Cell migration in schizophrenia: Patient-derived cells do not regulate motility in response to extracellular matrix

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Abstract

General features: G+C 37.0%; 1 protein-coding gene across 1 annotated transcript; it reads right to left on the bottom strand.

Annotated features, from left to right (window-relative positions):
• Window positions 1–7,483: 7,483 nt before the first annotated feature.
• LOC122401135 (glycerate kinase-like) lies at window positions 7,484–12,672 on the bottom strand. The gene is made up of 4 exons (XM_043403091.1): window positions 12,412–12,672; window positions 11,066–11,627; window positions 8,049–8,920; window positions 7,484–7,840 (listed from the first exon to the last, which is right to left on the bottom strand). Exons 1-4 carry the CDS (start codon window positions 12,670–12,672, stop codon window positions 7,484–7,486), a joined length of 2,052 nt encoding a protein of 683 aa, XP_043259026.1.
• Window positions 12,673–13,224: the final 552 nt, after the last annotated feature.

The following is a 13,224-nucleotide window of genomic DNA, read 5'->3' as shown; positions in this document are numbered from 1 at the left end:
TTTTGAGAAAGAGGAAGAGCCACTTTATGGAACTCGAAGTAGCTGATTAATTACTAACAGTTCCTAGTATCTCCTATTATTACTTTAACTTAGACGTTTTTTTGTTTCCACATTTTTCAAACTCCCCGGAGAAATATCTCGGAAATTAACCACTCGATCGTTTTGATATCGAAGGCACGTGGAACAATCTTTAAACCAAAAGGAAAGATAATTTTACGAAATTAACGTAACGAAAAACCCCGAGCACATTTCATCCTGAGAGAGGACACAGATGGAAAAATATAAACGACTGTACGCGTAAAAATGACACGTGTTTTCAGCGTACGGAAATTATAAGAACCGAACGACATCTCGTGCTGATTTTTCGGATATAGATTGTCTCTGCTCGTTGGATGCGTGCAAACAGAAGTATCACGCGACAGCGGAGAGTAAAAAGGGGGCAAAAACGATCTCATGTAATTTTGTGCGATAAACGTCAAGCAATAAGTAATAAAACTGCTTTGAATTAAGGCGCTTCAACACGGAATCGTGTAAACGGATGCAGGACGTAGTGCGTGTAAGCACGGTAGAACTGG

Schizophrenia is a highly heritable psychiatric disorder linked to a large number of risk genes. The function of these genes in disease etiology is not fully understood but pathway analyses of genomic data suggest developmental dysregulation of cellular processes such as neuronal migration and axon guidance. Previous studies of patient-derived olfactory cells show them to be more motile than control-derived cells when grown on a fibronectin substrate, motility that is dependent on focal adhesion kinase signaling. The aim of this study was to investigate whether schizophrenia patient-derived cells are responsive to other extracellular matrix (ECM) proteins that bind integrin receptors. Olfactory neurosphere-derived cells from nine patients and nine matched controls were grown on ECM protein substrates at increasing concentrations and their movement was tracked for 24 h using automated high-throughput imaging. Control-derived cells increased their motility as the ECM substrate concentration increased, whereas patient-derived cell motility was little affected by ECM proteins. Patient and control cells had appropriate integrin receptors for these ECM substrates and detected them as shown by increases in focal adhesion number and size in response to ECM proteins, which also induced changes in cell morphology and cytoskeleton. These observations indicate that patient cells failed to translate the detection of ECM proteins into appropriate changes in cell motility. In a sense, patient cells act like a moving car whose accelerator is jammed, moving at the same speed without regard to the external environment. This focuses attention on cell motility regulation rather than speed as key to impairment of neuronal migration in the developing brain in schizophrenia.

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